Take the tone of the company you are in.
Never hold anyone by the button or the hand in order to be heard out; for if people are unwilling to hear you, you had better hold your tongue than them.
Custom has made dancing sometimes necessary for a young man; therefore mind it while you learn it, that you may learn to do it well, and not be ridiculous, though in a ridiculous act.
Category: Dance And Dancing
Be wiser than other people, if you can; but do not tell them so.
The only solid and lasting peace between a man and his wife is, doubtless, a separation.
Any affectation whatsoever in dress implies, in my mind, a flaw in the understanding.
The difference between a man of sense and a fop is that the fop values himself upon his dress; and the man of sense laughs at it, at the same time he knows he must not neglect it.
Our own self-love draws a thick veil between us and our faults.
Let your enemies be disarmed by the gentleness of your manner, but at the same time let them feel, the steadiness of your resentment.
There is a sort of veteran woman of condition, who, having lived always in the grand monde, and having possibly had some gallantries, together with the experience of five and twenty or thirty years, form a young fellow better than all the rules that can be given him. Wherever you go, make some of those women your friends; which a very little matter will do. Ask their advice, tell them your doubts or difficulties as to your behavior; but take great care not to drop one word of their experience; for experience implies age, and the suspicion of age, no woman, let her be ever so old, ever forgives.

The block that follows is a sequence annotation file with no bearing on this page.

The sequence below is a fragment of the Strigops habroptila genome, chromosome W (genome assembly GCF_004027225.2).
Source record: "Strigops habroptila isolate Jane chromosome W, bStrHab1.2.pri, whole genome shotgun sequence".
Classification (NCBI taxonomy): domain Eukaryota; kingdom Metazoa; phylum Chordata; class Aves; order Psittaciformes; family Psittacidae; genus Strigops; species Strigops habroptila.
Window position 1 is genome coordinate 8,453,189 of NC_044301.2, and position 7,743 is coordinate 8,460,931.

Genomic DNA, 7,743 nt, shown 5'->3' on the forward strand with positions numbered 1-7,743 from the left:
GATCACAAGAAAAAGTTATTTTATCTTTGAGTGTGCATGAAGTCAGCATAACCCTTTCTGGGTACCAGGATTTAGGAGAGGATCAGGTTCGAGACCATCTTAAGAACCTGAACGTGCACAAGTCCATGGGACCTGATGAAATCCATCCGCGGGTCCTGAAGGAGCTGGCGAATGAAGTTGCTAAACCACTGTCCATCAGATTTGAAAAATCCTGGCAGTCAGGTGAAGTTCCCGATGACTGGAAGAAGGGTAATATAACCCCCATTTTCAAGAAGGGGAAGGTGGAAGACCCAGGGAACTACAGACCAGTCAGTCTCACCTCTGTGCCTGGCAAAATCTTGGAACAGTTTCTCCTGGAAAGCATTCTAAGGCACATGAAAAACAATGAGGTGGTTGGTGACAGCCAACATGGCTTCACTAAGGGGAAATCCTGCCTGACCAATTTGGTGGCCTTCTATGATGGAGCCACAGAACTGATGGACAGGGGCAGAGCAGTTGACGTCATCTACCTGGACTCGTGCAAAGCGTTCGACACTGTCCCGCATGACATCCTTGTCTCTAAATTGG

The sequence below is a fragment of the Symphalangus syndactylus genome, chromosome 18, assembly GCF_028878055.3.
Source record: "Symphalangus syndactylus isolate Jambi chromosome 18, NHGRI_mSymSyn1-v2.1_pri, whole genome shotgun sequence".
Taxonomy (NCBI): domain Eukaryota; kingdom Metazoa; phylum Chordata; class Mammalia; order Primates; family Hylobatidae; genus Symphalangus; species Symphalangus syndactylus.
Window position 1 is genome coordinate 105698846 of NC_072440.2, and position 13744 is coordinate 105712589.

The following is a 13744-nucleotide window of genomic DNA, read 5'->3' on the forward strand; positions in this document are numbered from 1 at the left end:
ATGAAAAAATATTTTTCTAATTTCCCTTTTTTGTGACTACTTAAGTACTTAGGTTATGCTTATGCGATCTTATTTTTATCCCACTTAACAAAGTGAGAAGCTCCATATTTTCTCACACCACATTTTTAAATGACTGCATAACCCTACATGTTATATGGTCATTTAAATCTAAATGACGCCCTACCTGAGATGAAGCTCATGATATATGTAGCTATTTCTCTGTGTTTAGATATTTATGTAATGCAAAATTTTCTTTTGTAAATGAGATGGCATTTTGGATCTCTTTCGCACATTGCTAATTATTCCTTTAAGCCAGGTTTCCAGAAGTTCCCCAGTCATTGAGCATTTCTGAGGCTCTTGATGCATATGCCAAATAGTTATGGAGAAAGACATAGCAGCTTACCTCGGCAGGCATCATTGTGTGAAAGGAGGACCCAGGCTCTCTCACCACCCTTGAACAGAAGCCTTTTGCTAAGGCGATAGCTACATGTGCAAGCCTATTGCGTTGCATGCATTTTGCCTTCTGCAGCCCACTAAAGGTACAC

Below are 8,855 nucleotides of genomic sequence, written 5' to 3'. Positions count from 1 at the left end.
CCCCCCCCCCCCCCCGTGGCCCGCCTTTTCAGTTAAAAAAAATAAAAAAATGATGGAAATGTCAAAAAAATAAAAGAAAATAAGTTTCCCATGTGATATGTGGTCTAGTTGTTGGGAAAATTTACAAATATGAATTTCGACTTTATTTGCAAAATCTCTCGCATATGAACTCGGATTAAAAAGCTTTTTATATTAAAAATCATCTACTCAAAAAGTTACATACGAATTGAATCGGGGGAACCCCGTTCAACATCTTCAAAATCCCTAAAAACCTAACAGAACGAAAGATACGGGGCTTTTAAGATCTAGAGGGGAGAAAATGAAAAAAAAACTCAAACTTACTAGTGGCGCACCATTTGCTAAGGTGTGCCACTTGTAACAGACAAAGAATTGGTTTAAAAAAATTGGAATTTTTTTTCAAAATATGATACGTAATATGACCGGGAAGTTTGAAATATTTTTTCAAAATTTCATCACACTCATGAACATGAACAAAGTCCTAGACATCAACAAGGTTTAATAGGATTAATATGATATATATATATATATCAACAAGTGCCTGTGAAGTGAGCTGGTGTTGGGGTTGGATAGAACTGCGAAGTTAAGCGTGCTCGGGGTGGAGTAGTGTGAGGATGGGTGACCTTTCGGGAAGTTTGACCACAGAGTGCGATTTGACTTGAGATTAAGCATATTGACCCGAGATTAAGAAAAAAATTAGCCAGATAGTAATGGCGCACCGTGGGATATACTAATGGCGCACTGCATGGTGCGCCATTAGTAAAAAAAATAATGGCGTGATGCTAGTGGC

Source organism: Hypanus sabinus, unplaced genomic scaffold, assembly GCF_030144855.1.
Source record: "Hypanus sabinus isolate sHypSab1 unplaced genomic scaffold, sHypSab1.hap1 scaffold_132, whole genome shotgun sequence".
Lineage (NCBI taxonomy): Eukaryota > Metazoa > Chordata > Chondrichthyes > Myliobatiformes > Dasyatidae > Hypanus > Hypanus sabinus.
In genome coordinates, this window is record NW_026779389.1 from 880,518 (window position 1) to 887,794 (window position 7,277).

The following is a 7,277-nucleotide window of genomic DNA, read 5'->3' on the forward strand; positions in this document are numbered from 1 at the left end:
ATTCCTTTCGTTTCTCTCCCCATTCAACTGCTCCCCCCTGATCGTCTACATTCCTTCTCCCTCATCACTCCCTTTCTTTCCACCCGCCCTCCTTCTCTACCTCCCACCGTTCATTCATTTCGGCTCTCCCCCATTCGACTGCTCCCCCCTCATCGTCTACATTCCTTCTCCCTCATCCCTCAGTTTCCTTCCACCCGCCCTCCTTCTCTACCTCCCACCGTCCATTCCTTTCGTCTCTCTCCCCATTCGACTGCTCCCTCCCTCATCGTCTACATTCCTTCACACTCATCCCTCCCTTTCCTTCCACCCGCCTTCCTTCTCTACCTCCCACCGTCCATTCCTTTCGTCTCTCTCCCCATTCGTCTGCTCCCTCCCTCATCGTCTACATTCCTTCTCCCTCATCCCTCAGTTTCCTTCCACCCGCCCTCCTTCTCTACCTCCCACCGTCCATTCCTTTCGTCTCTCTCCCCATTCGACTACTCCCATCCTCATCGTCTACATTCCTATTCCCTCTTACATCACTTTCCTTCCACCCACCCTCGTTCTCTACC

Honest error is to be pitied, not ridiculed.
When a person is in fashion, all they do is right.
As fathers commonly go, it is seldom a misfortune to be fatherless; and considering the general run of sons, as seldom a misfortune to be childless.
Firmness of purpose is one of the most necessary sinews of character, and one of the best instruments of success. Without it genius wastes its efforts in a maze of inconsistencies.
Women who are either indisputably beautiful, or indisputably ugly, are best flattered upon the score of their understandings; but those who are in a state of mediocrity are best flattered upon their beauty, or at least their graces: for every woman who is not absolutely ugly, thinks herself handsome.